On ‘Black Thursday’, 6 February 1851, European settlers in Victoria faced their first catastrophic bushfires, which burnt a quarter of the colony.
James Fenton, in Bush Life in Tasmania Fifty Years Ago, recalled how the Victorian fires appeared to an observer on the north coast of Tasmania:
Early in the afternoon clouds came rolling over the heavens, obscuring the light of the sun in a most ominous and mysterious manner. There was a lurid glare in the sky, mixed with dense columns of blackest cloud-banks in the distance, which stole gradually upwards from the horizon until the sun became entirely obscured.
Prelude to the Victorian bushfires
Permanent European settlement in Victoria began at Portland in 1834, and at Melbourne in 1835.
In February 1851, only a few months before the area achieved its status as a colony independent of New South Wales, the settlers confronted their first cataclysmic bushfires.
The fires followed a period of unusual and erratic weather. 1848 had seen heavy rainfall, followed by drought.
Then high temperatures in the summer of 1848–49 led to significant bushfire risk. The following winter Europeans saw snow for the first time in Melbourne, followed by deluges and floods.
High rainfall in 1849 encouraged the build-up of vegetation throughout the colony, only for further drought in 1850 to dry it out.
The following summer of 1851 was long and hot. For weeks before Black Thursday, bushfires raged uncontrolled in the Plenty Ranges, north-east of Melbourne.
There were also fires on Mount Macedon to the north and in the Pyrenees to the west. A newspaper proposed a ban on smoking on the road to Sydney, to minimise the risk of starting new fires.
Thursday 6 February 1851, the day which would become known as ‘Black Thursday’, was the hottest day the European settlers could remember. It was 110 degrees Fahrenheit (43.3 degrees Celsius) in the shade.
It was an oppressive day. A strong north wind was driving a ring of fires that were already burning, and new fires broke out towards Melbourne. Eyewitness and author Rolf Boldrewood wrote: ‘The whole colony of Victoria was on fire at the same time, from the western coast to the eastern range of the Australian Alps’.
The dark and lurid sky reminded Boldrewood of the destruction of Pompeii, while others (he claimed) thought it was the end of the world. Most dangerous was the speed with which ‘the flame-wave rolled in over grass and forest from the north’.
In some areas the drought had left grass too thin to form a major hazard, but elsewhere flames leapt from treetop to treetop, and windblown fragments of burning bark drove the fires onward.
In total, about five million hectares burnt, a quarter of Victoria. On the same day, much of western Tasmania, only recently settled by Europeans, was also burnt.
Counting the losses
Remarkably, there were only 12 known deaths – owing no doubt to the relatively small population in 1851.
Some who had lost their houses managed to survive in the bush or in creeks. And at Westernport a schoolhouse with 19 children and a teacher inside was saved at considerable risk.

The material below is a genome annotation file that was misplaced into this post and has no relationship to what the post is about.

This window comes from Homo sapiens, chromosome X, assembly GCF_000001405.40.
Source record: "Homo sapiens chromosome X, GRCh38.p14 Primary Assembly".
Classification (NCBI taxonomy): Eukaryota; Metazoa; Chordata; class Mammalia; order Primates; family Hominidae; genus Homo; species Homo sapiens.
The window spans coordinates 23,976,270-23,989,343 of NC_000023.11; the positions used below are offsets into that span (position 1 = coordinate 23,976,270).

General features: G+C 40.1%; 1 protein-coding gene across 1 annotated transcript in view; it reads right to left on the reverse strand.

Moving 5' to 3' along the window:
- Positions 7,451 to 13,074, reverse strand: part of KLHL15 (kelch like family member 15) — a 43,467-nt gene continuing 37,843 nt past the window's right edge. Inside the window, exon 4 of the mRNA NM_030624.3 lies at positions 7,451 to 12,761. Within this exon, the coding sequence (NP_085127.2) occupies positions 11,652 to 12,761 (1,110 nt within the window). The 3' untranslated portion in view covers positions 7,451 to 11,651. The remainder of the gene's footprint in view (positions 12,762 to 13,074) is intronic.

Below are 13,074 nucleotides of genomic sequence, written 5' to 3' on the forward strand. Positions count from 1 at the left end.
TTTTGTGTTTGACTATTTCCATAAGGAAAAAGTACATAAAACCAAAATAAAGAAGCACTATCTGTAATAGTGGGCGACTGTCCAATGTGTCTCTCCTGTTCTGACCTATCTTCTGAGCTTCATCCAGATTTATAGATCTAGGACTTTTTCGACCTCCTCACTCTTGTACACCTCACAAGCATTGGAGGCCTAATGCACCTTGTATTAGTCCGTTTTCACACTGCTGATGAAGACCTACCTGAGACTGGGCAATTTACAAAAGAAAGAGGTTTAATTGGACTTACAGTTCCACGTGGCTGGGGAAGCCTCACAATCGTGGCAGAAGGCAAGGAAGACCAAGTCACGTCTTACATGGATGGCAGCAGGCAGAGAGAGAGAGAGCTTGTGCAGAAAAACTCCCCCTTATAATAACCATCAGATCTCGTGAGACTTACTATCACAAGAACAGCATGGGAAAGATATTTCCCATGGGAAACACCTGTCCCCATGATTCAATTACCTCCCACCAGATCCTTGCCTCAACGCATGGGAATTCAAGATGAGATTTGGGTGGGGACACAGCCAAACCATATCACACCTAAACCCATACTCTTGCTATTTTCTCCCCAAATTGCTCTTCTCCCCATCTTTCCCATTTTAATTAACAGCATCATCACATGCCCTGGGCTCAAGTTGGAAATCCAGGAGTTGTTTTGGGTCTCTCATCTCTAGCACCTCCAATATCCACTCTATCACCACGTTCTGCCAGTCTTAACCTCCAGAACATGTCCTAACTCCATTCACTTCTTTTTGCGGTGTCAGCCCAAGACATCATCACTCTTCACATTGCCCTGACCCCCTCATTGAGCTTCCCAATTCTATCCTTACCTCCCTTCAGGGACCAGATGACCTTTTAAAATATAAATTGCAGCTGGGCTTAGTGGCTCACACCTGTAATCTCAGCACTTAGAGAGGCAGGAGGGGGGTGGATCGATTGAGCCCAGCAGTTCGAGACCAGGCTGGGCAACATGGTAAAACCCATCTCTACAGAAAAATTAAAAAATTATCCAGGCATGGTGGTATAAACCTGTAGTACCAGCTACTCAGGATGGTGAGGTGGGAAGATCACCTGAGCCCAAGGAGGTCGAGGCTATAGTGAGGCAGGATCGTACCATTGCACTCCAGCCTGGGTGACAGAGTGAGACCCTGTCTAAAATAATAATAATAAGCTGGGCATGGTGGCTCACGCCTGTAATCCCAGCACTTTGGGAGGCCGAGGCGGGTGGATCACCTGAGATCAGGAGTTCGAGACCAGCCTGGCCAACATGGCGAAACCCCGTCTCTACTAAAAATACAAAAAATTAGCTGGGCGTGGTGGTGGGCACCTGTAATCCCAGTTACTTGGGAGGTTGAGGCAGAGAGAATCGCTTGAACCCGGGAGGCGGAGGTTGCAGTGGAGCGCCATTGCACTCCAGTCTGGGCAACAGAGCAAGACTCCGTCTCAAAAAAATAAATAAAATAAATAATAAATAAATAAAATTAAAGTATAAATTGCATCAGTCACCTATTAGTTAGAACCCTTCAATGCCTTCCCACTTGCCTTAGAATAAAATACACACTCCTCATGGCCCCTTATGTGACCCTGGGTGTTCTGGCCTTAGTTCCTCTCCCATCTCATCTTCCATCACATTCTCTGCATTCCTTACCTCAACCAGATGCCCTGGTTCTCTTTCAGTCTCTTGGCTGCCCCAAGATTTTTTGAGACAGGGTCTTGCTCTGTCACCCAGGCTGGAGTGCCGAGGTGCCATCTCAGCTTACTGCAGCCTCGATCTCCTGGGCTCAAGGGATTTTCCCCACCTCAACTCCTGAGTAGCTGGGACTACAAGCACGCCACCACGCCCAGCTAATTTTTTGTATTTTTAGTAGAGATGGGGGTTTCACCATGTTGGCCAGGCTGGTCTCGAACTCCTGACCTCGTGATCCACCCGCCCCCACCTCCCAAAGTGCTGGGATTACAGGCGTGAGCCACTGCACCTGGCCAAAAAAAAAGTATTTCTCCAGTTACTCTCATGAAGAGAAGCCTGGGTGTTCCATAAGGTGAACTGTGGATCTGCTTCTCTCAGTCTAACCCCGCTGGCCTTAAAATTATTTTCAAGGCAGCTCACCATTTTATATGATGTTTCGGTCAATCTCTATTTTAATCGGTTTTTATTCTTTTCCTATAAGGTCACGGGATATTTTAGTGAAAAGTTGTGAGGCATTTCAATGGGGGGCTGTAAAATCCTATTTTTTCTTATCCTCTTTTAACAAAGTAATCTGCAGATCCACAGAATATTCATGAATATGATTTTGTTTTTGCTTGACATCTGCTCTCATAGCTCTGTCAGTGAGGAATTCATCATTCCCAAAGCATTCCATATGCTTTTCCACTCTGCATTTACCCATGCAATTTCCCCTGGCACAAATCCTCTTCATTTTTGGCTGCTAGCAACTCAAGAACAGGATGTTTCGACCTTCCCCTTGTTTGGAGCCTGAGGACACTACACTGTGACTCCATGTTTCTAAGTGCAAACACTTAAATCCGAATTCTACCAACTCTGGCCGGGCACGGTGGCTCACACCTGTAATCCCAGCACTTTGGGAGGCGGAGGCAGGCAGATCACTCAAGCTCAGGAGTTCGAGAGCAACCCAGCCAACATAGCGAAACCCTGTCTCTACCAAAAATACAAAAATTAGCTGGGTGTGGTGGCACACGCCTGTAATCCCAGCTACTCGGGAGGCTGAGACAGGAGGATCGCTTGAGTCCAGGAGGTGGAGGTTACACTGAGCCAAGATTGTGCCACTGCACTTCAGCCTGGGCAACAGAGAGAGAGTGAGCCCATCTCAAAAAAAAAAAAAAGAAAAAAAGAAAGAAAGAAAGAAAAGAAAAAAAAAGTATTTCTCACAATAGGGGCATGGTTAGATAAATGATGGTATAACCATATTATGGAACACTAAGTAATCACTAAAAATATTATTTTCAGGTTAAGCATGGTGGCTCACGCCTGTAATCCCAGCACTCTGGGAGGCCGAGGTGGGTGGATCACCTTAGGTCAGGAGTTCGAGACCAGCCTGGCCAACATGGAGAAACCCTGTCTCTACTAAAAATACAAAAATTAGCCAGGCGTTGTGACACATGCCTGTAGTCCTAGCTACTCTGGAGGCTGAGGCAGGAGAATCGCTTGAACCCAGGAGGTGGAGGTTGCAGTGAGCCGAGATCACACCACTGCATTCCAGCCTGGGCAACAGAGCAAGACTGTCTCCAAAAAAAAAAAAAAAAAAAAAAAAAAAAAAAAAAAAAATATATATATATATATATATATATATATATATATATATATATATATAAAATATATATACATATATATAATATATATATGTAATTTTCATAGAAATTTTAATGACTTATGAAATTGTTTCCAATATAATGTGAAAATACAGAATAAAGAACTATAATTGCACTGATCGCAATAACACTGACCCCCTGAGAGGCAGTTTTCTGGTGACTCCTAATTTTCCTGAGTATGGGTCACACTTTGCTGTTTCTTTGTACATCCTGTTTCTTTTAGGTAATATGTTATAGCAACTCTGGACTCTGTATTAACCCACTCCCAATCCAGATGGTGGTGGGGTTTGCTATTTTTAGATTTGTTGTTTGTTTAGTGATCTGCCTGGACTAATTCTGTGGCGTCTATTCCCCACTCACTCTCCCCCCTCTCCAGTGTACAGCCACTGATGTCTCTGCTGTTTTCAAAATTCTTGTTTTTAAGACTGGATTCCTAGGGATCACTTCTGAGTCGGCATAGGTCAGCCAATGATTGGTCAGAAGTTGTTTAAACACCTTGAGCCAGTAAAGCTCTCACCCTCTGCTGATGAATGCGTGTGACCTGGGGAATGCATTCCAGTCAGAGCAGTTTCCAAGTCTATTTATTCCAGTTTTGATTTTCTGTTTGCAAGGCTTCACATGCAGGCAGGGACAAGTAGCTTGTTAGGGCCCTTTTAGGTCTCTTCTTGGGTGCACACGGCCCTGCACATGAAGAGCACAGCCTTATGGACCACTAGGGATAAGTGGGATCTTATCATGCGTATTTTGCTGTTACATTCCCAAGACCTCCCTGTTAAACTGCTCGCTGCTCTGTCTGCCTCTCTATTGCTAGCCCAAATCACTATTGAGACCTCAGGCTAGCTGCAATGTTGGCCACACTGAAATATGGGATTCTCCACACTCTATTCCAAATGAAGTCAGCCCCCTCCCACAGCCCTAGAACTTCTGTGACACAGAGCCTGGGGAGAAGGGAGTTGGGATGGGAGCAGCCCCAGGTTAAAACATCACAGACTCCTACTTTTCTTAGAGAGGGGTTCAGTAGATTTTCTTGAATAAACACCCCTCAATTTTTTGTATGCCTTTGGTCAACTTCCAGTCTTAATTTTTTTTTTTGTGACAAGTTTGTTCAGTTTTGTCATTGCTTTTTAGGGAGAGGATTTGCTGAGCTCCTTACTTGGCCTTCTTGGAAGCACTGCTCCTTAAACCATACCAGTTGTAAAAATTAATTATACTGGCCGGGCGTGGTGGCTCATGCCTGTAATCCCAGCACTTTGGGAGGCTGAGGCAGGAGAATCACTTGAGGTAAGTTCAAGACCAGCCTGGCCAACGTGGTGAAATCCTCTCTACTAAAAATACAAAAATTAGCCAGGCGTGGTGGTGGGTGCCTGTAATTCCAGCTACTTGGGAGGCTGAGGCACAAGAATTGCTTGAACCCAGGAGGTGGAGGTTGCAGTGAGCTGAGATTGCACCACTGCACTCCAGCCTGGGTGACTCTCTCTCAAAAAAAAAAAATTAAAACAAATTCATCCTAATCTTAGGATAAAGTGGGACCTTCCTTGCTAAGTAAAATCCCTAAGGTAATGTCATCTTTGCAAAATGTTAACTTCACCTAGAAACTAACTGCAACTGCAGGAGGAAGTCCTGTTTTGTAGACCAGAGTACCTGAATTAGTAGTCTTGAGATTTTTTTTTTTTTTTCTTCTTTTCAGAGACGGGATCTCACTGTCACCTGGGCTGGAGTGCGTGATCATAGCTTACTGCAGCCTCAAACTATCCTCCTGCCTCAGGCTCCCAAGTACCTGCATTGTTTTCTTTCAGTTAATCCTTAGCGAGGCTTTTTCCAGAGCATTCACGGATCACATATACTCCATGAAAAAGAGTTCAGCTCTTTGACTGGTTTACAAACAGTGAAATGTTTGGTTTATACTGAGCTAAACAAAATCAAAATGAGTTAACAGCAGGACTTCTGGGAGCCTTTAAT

But not everyone was so lucky. Bridget M’Lelland, and her five young children, died at Diamond Creek. Her husband, Richard, suffered severe burns attempting to rescue one of the children.
At the inquest Alexander Miller, a shepherd working for the M’Lellands, reported that there had been a fire burning on mountains 15 kilometres away for weeks.
On Black Thursday he had taken a mob of sheep down to the creek to drink, only to find that the fire had now jumped the creek, and was moving rapidly towards the station.
Hampered by smoke, he ran to the house to raise the alarm, but it was too late. The family had scattered from the hut, but the fire cut them off from the creek, their only possible refuge. Miller survived by sheltering in the creek, where he also found Richard M’Lelland.
In the hills west of Geelong, a man helping fight a fire disappeared. His body was later found ‘burnt to a cinder’. Another man who perished was with a group burning stubble to form a firebreak when they were caught out by a wind change. His companions scattered, but he went the wrong way.
Domesticated animals and wildlife suffered terribly. It was estimated that one million sheep and thousands of cattle were lost.
The Melbourne Argus callously noted that ‘pigs and dogs running loose were burned to death – birds were dropping down off the trees before the fire in all directions – oppossums, kangaroos, and all sorts of beasts can be had to-day ready roasted all over the bush’.
Bushfires and gold
Apart from the dry conditions, the fires probably had various causes. One might have been lightning strikes, but historian Tom Griffiths has also raised the possibility that some of the fires may have been caused by prospectors seeking to make the search for gold easier.
Black Thursday occured during a time when many were looking for gold. Although gold was officially ‘discovered’ in Victoria later in 1851, there had already been scattered discoveries in the 1840s.
By 1851 there were expeditions looking for gold in several parts of the colony, including the Pyrenees and Plenty ranges. Dense vegetation was a real problem for prospectors looking for surface gold, and so they often burnt it back.
At the very least, the huge areas burned in February 1851 may have contributed to the major gold discoveries which soon followed.
In our collection
Stephen J Pyne, Burning Bush: A Fire History of Australia, Henry Holt, New York, 1991.
Douglas Wilkie, ‘Earth, wind, fire, water – gold: Bushfires and the origins of the Victorian gold rush’, History Australia, vol. 10, no. 2, 2013, pp. 95–113.